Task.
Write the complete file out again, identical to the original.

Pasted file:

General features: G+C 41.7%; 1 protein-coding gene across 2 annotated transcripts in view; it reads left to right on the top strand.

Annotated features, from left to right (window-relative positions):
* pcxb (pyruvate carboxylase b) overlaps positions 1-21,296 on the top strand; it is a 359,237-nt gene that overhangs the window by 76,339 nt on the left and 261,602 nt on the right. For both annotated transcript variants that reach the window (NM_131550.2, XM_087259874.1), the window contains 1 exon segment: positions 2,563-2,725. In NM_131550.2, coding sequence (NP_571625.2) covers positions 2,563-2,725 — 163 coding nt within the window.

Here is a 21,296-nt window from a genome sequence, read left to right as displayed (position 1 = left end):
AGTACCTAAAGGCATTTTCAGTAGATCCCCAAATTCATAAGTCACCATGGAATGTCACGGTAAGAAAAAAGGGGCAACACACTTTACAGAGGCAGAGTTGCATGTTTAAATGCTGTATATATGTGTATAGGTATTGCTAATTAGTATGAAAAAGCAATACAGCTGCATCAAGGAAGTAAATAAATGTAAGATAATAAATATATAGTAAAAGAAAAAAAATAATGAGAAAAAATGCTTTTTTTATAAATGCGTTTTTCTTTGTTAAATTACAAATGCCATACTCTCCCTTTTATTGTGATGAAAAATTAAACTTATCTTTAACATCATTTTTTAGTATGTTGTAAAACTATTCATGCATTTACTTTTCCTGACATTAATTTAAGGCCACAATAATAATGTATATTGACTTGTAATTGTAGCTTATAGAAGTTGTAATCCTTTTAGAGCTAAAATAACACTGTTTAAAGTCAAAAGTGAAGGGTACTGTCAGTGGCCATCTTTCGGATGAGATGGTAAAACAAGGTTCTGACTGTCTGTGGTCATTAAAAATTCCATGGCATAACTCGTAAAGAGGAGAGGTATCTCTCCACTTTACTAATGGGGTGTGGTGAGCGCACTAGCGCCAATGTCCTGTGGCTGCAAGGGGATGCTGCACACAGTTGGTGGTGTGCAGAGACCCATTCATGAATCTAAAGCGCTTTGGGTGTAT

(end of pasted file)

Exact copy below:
General features: G+C 41.7%; 1 protein-coding gene across 2 annotated transcripts in view; it reads left to right on the top strand.

Annotated features, from left to right (window-relative positions):
* pcxb (pyruvate carboxylase b) overlaps positions 1-21,296 on the top strand; it is a 359,237-nt gene that overhangs the window by 76,339 nt on the left and 261,602 nt on the right. For both annotated transcript variants that reach the window (NM_131550.2, XM_087259874.1), the window contains 1 exon segment: positions 2,563-2,725. In NM_131550.2, coding sequence (NP_571625.2) covers positions 2,563-2,725 — 163 coding nt within the window.

Here is a 21,296-nt window from a genome sequence, read left to right as displayed (position 1 = left end):
AGTACCTAAAGGCATTTTCAGTAGATCCCCAAATTCATAAGTCACCATGGAATGTCACGGTAAGAAAAAAGGGGCAACACACTTTACAGAGGCAGAGTTGCATGTTTAAATGCTGTATATATGTGTATAGGTATTGCTAATTAGTATGAAAAAGCAATACAGCTGCATCAAGGAAGTAAATAAATGTAAGATAATAAATATATAGTAAAAGAAAAAAAATAATGAGAAAAAATGCTTTTTTTATAAATGCGTTTTTCTTTGTTAAATTACAAATGCCATACTCTCCCTTTTATTGTGATGAAAAATTAAACTTATCTTTAACATCATTTTTTAGTATGTTGTAAAACTATTCATGCATTTACTTTTCCTGACATTAATTTAAGGCCACAATAATAATGTATATTGACTTGTAATTGTAGCTTATAGAAGTTGTAATCCTTTTAGAGCTAAAATAACACTGTTTAAAGTCAAAAGTGAAGGGTACTGTCAGTGGCCATCTTTCGGATGAGATGGTAAAACAAGGTTCTGACTGTCTGTGGTCATTAAAAATTCCATGGCATAACTCGTAAAGAGGAGAGGTATCTCTCCACTTTACTAATGGGGTGTGGTGAGCGCACTAGCGCCAATGTCCTGTGGCTGCAAGGGGATGCTGCACACAGTTGGTGGTGTGCAGAGACCCATTCATGAATCTAAAGCGCTTTGGGTGTAT